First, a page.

I am a certified labor (birth) doula and professional postpartum doula serving Boise, Eagle, Meridian, Nampa, and the greater Treasure Valley.
Feel confident and prepared no matter how you give birth. Let's talk about how I can help!
It’s one of the top sources of anxiety in pregnancy . . . . . . POOP.
Whether it’s the constipation that arrives well before you have any sort of baby bump, or the fear some have about pooping in labor, there’s a lot of attention paid to poop when you are pregnant.
So let’s talk about it! Here's what you need to know about poop in pregnancy and childbirth.
1. Constipation is common. The hormones released throughout pregnancy, especially progesterone, make food move more slowly through your intestinal tract. You are able to absorb more nutrients for your growing baby, which is a good thing. The downside of this slower digestion is constipation. It can start in the first trimester, when you’re not even showing, and last throughout your entire pregnancy.
Constipation can be frustrating and uncomfortable. Straining to poop can in turn cause hemorrhoids, which can be downright painful.
Some things that can relieve constipation include:
2. Diarrhea toward the end of pregnancy can be exciting! That’s because it is one of the signs of early labor. Up to several days before you feel your first crampy contraction, your body may clear itself out in preparation for birth. Be sure to stay hydrated if you experience diarrhea, and keep yourself nourished by continuing to eat. You will need your strength for labor.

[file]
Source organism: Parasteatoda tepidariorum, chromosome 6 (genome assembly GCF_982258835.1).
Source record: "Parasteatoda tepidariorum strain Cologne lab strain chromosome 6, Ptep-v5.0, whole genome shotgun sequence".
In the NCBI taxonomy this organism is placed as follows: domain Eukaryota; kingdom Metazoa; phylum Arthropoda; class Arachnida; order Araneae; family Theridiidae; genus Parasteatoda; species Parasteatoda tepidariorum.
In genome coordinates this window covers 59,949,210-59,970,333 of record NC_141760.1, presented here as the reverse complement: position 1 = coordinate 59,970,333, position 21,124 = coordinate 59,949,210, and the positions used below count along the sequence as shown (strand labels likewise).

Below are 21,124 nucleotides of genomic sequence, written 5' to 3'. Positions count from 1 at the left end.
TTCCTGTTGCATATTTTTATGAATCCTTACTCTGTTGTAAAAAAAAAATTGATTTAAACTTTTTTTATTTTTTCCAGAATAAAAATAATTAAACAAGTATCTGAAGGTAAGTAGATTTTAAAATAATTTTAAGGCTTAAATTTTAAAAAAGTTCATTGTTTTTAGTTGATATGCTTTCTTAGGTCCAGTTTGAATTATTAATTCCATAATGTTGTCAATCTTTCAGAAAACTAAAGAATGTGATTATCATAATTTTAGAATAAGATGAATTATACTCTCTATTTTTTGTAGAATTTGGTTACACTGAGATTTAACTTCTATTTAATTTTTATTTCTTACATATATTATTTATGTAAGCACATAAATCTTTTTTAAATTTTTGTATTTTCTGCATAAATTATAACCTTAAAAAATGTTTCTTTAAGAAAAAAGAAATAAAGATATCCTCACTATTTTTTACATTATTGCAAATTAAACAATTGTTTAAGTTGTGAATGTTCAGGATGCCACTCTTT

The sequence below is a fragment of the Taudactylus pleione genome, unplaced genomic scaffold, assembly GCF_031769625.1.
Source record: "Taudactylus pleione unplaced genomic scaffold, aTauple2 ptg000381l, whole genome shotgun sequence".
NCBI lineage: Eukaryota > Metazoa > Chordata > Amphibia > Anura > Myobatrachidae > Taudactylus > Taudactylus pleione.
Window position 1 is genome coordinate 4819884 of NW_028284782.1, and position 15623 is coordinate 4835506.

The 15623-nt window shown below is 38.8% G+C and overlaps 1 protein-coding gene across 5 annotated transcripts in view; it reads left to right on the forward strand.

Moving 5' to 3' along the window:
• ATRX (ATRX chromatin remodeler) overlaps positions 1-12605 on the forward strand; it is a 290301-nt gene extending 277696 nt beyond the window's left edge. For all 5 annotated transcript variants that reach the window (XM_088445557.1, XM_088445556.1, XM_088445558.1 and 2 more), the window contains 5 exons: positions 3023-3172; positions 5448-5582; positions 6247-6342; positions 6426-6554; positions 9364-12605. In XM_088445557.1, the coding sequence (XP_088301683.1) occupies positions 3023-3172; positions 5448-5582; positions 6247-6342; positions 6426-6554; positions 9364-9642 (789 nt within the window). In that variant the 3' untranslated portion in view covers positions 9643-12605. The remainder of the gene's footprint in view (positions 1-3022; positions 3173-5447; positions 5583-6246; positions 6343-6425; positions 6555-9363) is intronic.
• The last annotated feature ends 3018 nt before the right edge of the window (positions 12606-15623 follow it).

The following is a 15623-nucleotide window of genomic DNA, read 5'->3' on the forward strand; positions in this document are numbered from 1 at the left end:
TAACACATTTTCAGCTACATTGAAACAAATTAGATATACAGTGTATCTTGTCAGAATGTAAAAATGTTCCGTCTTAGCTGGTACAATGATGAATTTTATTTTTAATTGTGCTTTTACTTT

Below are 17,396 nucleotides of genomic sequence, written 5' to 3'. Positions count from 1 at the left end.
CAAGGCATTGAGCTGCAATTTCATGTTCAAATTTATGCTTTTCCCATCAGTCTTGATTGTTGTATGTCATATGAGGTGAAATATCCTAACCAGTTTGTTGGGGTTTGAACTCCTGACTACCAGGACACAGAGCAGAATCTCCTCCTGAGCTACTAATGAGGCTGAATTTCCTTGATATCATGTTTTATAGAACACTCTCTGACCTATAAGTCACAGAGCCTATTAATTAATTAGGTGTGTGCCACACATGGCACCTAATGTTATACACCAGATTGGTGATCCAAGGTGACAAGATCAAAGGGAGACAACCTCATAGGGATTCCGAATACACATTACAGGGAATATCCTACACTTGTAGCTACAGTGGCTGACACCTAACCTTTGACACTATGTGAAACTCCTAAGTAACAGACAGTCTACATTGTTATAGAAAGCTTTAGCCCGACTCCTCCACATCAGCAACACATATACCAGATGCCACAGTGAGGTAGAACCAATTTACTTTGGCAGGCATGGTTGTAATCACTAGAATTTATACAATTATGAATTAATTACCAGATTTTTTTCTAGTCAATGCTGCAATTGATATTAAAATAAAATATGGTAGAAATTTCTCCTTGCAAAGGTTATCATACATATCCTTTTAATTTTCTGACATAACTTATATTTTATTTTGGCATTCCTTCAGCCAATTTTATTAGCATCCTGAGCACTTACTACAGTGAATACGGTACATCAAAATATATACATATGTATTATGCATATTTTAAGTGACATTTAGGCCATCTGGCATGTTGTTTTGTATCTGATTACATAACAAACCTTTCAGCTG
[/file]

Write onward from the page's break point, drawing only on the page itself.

Note: If you have a fever or suspect that your diarrhea could be caused by food poisoning, then be sure to consult your care provider.
3. You will probably poop a little while you push. This is a big concern for some people. They get really anxious about the thought about pooping while they are pushing, and having their partner and birth attendants see it happen.
First of all, yes, it happens. It happens all the time. Your friends and relatives, celebrities, that put-together mom at school drop-off, your great grandma-- they probably pooped while they pushed out their babies, too.
And trust me, nobody in the room cares. The birth workers have seen it many, many, many, many, many times before. It is a total non-issue. They will just discreetly wipe away any poop, replace the Chux pad if necessary, and continue on.
In my experience, your partner doesn’t care, either. At this point, you are actively pushing out your baby, and your partner will be laser-focused on the baby, and on supporting you. They will be concerned, and excited, and hopeful, and probably won’t notice there is any poop at all, especially amidst what is infinitely more attention-worthy at that time-- like your baby being born. And when that baby is laid upon your chest and you hear those first cries, the last thing on anybody's mind will be whether or not you pooped a little.
Second, pooping during pushing is a sign that you are pushing effectively. You often hear birth attendants tell their patients to “push like you’re taking a huge poop.” Those are the muscles you need to engage to push out your baby. It’s a positive thing when you poop!
Third, if you are still really, really, stressed about pooping in labor, talk to your care provider about administering an enema in early labor. For some people, this gives them peace of mind about not having to think about poop at all.